Despite physical challenges, Charlie Montgomery was an all-star in every way.
OLDEN TIMES—75 YEARS AGO:
Lunenburg County was proud of the prowess native son Robert “Monty” Montgomery displayed on the diamond, but the Kenbridge-Victoria Dispatch didn’t let sibling rivalry prevent it from showcasing Monty’s brother Charlie, even though he had flown the Southside coop and moved to Richmond. Neither Montgomery’s age is divulged, although they are not thought to have been spring chickens. The paper says Robert has been playing baseball for so many years he’s stopped counting, and that he can “hold his own with any of the younger players.”
Ah, but Charlie. The Dispatch quotes a story from the Richmond News Leader about “Mista Cholly,” as the “young fellow” was known. It sounds like he had a few strikes agin ’im. He had but one arm and one eye. But what he lacked didn’t hold him back. This half of the heroic couplet ran a general store in Powhatan County, one of the increasingly rare stores in 1911 that still gave due bills. An alumnus of William and Mary, Hampden-Sydney (where he played baseball and basketball and ran track “around 1922”) and Davidson, Charlie was chief fire warden of Powhatan, a milkman (hauling local milk to Richmond every day at 4 a.m.), a chicken farmer, vice president of the Powhatan Citizens’ Co-Operative Club and “chief errand-runner for every man, woman and child in the neighborhood....” Beyond all that, he managed the Huguenot baseball team, played center field and was top hitter in the league.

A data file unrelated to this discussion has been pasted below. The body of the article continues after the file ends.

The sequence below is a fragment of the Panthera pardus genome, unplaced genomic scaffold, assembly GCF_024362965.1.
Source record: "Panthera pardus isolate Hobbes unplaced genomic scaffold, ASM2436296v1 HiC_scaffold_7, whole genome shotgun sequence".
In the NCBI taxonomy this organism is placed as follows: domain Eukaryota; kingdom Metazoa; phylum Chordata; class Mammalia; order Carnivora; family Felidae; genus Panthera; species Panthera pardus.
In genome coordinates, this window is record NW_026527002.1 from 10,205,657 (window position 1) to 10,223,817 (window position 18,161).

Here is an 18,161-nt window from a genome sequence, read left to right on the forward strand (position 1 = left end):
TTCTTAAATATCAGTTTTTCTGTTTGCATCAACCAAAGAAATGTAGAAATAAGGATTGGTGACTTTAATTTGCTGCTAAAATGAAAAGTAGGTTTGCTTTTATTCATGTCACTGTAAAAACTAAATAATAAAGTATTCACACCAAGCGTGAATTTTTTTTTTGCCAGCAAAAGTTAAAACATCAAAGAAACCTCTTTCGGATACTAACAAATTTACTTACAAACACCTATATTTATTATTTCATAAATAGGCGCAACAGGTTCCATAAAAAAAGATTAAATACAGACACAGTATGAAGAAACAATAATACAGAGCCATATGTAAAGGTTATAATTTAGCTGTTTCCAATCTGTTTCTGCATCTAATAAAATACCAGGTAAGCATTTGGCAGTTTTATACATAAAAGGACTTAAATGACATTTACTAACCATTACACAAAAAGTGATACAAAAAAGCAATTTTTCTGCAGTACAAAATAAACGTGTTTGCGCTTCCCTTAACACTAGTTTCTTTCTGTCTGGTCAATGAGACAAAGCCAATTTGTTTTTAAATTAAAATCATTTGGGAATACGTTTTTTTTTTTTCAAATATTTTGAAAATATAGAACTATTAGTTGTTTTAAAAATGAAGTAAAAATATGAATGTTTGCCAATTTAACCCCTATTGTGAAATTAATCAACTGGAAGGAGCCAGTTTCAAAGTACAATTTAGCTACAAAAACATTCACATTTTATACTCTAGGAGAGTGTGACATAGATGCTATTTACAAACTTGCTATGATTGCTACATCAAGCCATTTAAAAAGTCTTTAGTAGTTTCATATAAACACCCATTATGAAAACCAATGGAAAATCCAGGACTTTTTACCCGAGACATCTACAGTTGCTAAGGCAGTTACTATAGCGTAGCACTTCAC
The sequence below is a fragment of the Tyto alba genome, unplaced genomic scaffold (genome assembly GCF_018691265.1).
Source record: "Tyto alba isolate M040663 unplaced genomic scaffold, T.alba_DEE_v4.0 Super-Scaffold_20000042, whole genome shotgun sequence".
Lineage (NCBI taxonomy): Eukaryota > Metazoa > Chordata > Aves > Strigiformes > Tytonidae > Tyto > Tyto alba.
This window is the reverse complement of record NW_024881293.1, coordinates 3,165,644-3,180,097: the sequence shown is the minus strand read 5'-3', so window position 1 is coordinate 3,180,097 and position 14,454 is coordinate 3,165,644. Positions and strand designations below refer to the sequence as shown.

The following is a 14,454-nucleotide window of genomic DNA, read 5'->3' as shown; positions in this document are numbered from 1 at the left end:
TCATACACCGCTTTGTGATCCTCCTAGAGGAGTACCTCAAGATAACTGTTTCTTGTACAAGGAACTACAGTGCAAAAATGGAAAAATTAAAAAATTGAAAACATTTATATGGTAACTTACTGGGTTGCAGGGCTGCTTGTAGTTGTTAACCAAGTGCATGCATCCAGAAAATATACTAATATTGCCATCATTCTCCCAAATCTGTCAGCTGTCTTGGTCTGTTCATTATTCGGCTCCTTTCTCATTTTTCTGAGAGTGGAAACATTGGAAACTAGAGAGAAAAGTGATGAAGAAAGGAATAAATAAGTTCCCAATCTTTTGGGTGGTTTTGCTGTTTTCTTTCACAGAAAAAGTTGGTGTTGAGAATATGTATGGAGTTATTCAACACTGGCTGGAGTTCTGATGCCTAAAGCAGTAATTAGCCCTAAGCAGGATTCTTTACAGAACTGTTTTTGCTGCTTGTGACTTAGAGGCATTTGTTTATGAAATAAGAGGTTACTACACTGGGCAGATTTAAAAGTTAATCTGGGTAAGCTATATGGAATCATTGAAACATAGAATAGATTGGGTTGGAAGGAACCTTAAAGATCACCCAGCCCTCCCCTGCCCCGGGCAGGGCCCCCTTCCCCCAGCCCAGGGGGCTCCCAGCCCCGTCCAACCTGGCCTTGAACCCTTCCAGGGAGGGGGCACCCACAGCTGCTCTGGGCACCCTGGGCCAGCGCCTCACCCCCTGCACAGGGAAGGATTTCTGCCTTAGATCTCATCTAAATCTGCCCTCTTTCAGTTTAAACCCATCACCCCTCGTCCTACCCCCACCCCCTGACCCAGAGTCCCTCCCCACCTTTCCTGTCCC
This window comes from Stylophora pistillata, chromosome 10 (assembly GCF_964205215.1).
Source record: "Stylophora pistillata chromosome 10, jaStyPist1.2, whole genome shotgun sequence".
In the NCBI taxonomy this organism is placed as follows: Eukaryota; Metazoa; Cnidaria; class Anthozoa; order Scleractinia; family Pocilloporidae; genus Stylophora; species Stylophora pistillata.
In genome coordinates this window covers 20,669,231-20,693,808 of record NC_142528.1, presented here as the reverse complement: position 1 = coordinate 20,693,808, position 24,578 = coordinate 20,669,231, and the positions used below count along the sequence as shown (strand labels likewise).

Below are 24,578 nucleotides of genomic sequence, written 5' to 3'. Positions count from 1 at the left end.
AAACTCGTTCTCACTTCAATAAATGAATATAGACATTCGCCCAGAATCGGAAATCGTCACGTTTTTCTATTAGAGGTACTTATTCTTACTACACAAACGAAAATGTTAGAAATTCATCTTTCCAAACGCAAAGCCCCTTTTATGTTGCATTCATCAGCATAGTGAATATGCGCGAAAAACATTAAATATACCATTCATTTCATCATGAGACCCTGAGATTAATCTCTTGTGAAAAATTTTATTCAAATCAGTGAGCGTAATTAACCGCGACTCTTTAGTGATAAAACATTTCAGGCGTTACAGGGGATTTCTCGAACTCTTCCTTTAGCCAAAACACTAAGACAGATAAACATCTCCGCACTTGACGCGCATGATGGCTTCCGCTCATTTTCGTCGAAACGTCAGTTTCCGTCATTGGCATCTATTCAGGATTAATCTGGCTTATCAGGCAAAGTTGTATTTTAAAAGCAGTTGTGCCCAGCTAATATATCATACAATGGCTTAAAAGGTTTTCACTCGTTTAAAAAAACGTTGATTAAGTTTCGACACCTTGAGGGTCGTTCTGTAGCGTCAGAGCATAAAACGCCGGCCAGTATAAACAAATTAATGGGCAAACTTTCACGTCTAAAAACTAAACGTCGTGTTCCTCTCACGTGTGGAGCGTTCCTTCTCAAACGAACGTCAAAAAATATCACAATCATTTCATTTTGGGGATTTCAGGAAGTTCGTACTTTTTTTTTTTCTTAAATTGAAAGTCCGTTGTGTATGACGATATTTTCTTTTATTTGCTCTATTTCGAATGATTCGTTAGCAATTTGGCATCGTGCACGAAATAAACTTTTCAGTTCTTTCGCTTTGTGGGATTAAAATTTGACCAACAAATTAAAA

Charlie’s arm went at age 16 when he was hunting and “got in the way of a load of shot.” Still, people said he could do “anything with that right hand that you can do with both of yours.” He amazed onlookers as he would “pick up a hot ground ball with his gloved hand, toss it deftly into the air, and, after shedding the glove with a flip, catch it again and peg that old apple in to nab a runner at the plate.”
Charlie was born in Georgia, but, the article states, “you could never guess the place of his birth if you believe those hookworm stories of the deep South.” The Southern hookworm plague might not ring a bell with Virginians today, but the infection rate in 1900 in some regions was estimated at 40 percent. The problem didn’t do much for the region’s image. Southerners’ “aversion to water, their scorn for footwear and their contempt for toilets or privies” made rural residents the perfect target for a number of maladies, hookworm being the worst, wrote Alan I. Marcus in the journal American Studies in 1989. Hookworms were even suggested as the cause of “Southern deviance,” signs of which included “inimitable drawling speech” and laziness.
The Rockefeller Sanitary Commission—created by John D. Rockefeller in 1909—targeted the hookworm, sanitation improved and the problem was eventually conquered. And however he might have escaped it, Charlie Montgomery evidently didn’t have a lazy bone in his body, though he had several fewer bones than his brother. What kind of candle could Robert possibly have held to him?